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News Analysis: 2013, booming year for Australian housing market

English.news.cn   2014-01-04 15:11:57            

by Jeremy Zhao

CANBERRA, Jan. 4 (Xinhua) -- As Australia's Bureau of Meteorology confirmed that 2013 was the hottest year on record in Australia, the real estate market in Australia has also seen its heat went up, attracting much attention from both local and foreign buyers.

Strong demand, short supply, weaker Aussie dollar and record low borrowing cost were the main factors that pushed the housing prices of Australian cities to a new high.

According to the RP Data-Rismark December Home Value Index, Sydney has the most expensive property market and also the strongest price growth. House values rose by 14.5 percent in Sydney in 2013, pushing the city's median price to 655,250 AU dollars (587,800 U.S. dollars). This was followed by Perth and Melbourne, where values increased by 9.9 percent and 8.5 percent respectively.

After a 3.8 percent annual fall in median dwelling values in 2011 and a further 0.4 percent annual fall in 2012, continuous rate cuts to record low by Reserve Bank of Australia lured both investors and first-home buyers back.

In fact, housing has turned into a buyers' market. More often people read headlines about record auction clearance rates, huge auction crowds and ordinary homes selling for way above reserve prices.

Foreign investors, especially wealthy Chinese buyers, also helped fueled the property boom. Based on National Australia Bank' s research, one in every eight new properties built this year were sold to foreign buyers, up from one in 20 properties in 2011.

According to accountancy firm IMA China, China's rapidly growing middle class will reach 320 million by 2022 compared to 160 million now.

"This is a great opportunity for Australia but it won't be without its challenges," said Michael Clifton, Australian Trade Commission's senior trade commissioner in Shanghai.

Australia's property agents already felt the astonishing purchasing power from China's wealthy families. The most expensive home sold in Australia this year is the 52 million (46.6 million U. S. dollars) Altona Mansion in Point Piper in Sydney. The buyer was an investment company whose sole director is Xiuzhen Ding, a Chinese-born resident of Elwood from Melbourne.

Another trophy sale to a Chinese buyer also on the waterfront at Point Piper was the 33.5 million (30 million U.S. dollar) Bang & Olufsen house. Yet another Chinese investor bought a 17 million ( 15.25 million U.S. dollar) stunning three-bedroom penthouse in Sydney's CBD for his children attending university in the city.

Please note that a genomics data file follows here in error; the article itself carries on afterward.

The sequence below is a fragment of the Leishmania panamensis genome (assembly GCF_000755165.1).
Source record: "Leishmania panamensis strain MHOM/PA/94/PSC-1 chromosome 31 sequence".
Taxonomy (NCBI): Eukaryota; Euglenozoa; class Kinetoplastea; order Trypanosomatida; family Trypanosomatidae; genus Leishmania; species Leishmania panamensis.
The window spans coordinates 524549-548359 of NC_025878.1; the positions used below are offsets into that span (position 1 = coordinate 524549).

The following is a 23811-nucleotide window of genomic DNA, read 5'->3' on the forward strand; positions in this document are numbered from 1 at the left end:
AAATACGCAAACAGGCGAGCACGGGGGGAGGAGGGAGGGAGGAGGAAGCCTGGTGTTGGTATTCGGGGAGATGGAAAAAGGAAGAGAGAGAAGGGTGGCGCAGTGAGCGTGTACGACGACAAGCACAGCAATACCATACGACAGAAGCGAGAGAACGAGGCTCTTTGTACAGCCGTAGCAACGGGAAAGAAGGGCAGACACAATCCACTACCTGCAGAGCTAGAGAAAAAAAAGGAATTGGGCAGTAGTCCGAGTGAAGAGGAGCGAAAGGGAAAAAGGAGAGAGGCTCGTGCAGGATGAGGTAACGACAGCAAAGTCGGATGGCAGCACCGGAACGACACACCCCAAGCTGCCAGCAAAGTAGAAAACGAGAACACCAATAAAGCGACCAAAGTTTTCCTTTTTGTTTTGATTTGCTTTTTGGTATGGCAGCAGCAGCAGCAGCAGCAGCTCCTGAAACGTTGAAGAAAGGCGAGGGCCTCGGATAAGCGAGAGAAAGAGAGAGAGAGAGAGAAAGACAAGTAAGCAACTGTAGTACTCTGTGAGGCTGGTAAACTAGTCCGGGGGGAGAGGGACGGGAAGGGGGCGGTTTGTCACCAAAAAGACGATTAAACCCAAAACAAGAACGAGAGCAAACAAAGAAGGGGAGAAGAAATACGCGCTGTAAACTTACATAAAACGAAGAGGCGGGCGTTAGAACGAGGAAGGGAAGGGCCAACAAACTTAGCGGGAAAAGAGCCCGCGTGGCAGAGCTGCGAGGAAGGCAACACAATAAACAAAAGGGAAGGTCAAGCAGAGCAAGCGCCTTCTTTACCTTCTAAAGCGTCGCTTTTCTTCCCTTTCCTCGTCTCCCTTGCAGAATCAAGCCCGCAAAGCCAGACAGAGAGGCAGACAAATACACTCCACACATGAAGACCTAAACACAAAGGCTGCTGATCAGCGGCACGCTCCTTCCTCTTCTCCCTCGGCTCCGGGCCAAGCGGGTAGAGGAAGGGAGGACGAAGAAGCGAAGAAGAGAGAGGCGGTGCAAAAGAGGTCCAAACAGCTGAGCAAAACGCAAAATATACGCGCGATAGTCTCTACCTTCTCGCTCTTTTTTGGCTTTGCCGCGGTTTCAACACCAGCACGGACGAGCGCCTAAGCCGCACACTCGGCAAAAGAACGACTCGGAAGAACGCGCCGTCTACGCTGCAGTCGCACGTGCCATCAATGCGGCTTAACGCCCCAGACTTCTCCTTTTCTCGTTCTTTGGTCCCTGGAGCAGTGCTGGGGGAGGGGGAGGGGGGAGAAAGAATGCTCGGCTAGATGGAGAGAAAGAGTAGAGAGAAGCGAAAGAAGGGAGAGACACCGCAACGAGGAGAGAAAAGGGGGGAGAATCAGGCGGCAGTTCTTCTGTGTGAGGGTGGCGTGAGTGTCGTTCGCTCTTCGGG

On the other hand, there has been a consistent short supply of new homes in recent years due to shrinking building and construction activities and high material and labor cost.

There has been a call for policy reforms. The Housing Industry Association (HIA) has warned that a housing crisis is inevitable unless a further 30,000 homes are built each year as population growth outpaces construction of new houses.

"Australia's population has continued to grow at an above- average pace and official projections show this is expected to continue," HIA economist Geordan Murray said. "To date, there has not been any commensurate boost to the supply of new housing. It is time for policymakers to acknowledge the imminent policy challenge that this situation poses."

Given current conditions, 2014 is estimated to be another good year for the Australia property market.

"Despite the strongest annual value growth since 2009, the rate of growth was not that startling given the low interest rate environment and the previous successive years in which home values fell," RP Data senior research analyst Cameron Kusher said.

He said the main challenges for 2014 would likely be the impact of forecast unemployment growth, affordability constraints, and whether regulatory changes will be implemented to cool the near- record high levels of investor activity.

Editor: Fu Peng
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